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How to Fix or Silence a Noisy CPU Fan
How to Fix or Silence a Noisy CPU Fan
Noise From Inside Your Computer
A number of components can make noise inside your computer, for example, cooling fans, CD/DVD or any other disc drives you are using, hard disk drive, power supply, and the casing especially for clone computers if loose. The kind of noise we are talking of here is the funny, irritating, alarming loud noise, depending on the individual, that comes from your CPU fan.
Using Thermal Paste to Silence a Noisy CPU Fan
Excess Heat Produced by the Processor
The CPU noise is usually a loud noise like that of a vacuum cleaner, or a car accelerating and it only happens for a brief period of time then it is gone only to happen again. There are times when the noise will go on continuously without abating. Sometimes it is so loud and intense that you will see people starring alarmingly at the computer as if it is going to burst.
This kind of noise usually occurs when your processor overheats. This overheating, which can destroy the computer processor, happens because the CPU and the heat sink are not making 100% contact with each other. This 100% contact is important because the excess heat produced by the processor must be absorbed by the heat sink and then dissipated to outside environment. The work of the CPU fan on your PC is to remove the hot air and bring in some cool air; this cool air then literally cools the heat sink which in turn cools the processor.
A Fan on top of Heatsink
So How Do We Fix This Noisy Fan?
Use Thermal Paste
First of all, you have to make sure that the fan is okay, this can be done by checking it physically. This is because the cooling fan can be faulty at times. After determining that the CPU fan is okay, you will need to buy a . Yes! Thermal paste, heat sink compound, thermal gel, thermal compound and also known by other names, will do the trick. thermal paste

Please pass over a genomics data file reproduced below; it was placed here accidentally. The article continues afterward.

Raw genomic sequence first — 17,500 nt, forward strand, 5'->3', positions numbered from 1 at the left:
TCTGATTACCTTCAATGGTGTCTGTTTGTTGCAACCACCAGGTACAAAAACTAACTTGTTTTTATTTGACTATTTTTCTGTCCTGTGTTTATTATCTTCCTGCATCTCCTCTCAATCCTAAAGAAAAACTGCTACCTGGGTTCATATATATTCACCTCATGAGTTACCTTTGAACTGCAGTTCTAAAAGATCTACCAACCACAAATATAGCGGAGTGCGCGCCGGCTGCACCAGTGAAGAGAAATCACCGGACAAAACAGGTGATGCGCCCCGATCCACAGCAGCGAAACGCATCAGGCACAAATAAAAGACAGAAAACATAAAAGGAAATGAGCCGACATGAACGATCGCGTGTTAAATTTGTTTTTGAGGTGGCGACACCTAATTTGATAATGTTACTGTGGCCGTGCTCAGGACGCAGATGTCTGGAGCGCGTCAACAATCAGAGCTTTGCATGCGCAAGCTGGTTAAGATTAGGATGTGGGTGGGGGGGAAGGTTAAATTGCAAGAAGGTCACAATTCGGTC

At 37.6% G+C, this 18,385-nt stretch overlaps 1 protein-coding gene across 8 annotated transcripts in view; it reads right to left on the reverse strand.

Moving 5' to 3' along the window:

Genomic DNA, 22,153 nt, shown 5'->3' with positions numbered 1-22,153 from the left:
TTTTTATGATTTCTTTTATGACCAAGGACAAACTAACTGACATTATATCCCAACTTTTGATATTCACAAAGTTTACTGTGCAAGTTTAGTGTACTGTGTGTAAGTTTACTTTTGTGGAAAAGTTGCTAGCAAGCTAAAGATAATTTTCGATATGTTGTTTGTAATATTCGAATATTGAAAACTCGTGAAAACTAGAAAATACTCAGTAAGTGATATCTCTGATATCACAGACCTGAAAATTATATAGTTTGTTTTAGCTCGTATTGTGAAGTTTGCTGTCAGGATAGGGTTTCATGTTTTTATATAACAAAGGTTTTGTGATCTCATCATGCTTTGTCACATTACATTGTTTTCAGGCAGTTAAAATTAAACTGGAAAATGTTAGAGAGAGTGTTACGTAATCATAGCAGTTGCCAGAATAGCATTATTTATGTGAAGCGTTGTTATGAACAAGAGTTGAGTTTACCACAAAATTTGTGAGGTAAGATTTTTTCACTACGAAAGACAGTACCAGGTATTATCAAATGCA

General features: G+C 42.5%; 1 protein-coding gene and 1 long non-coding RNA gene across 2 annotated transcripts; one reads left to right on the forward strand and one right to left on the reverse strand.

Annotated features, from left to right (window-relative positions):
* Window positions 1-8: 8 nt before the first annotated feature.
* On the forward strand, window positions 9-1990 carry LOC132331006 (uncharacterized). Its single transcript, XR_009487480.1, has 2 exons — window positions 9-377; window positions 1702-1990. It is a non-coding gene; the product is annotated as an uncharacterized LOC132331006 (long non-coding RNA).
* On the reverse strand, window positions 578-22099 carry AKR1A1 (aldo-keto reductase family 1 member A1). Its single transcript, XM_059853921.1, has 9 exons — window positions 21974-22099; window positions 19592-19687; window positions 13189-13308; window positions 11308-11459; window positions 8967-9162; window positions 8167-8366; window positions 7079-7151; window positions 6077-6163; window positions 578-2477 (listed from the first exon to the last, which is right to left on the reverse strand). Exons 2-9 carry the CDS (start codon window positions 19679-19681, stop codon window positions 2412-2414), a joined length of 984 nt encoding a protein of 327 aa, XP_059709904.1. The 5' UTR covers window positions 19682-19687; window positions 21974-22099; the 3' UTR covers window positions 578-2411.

This thermal paste is a fluid substance (very similar to toothpaste), used for enhancing thermal conductivity between two thermal conductors. This thermal interface material fills the invisible gaps between the CPU and the heat sink and since the thermal paste conducts heat better than air, it ends up improving greatly the thermal conductivity of the processor.
Preparing to Apply Thermal Paste
Open Your System Unit Cover
You will need to open your system unit cover to access your processor. This is after turning off your computer and removing the power cable from the wall socket. I suggest you can take this chance to blow or vacuum the dust that has accumulated in your computer for the last ... This is in case you have not carried out any computer preventive maintenance lately.
Remember you have to take care of ESD precaution in order to avoid harming your electronic components inside the system unit. Some electronic devices are prone to damage because of electrostatic charges made by the human body. These charges may be up to 4000 volts and cause damage without being noticed. You can make use of use antistatic wrist straps and ESD mats when working with potentially sensitive electronic components. There are also ESD floor mats available.
CPU Fan Clips
How to Apply Thermal Paste
Remove the Fan and Heat Sink First
To access your processor; you will have to remove the fan and heat sink first. The two are usually fixed together. The heat sink is usually held into position by clips, observe them keenly how they have been hooked before unhooking them. There are some types that use screws. Having done that, you will be able to see your processor; you don’t have to remove it unless you just want to have a look at it. Wipe off any previous heat sink compound. Apply the paste evenly on top of your processor surface. You can make use of a small brush and if not available you can improvise something to use.
After that, return your heat sink and hook it back firmly. Connect everything back and power on your system. If it powers on properly that means you have not messed with your system and you have fixed your noisy CPU fan.
Have you ever encountered a noisy CPU fan?
© 2011 Patrick Kamau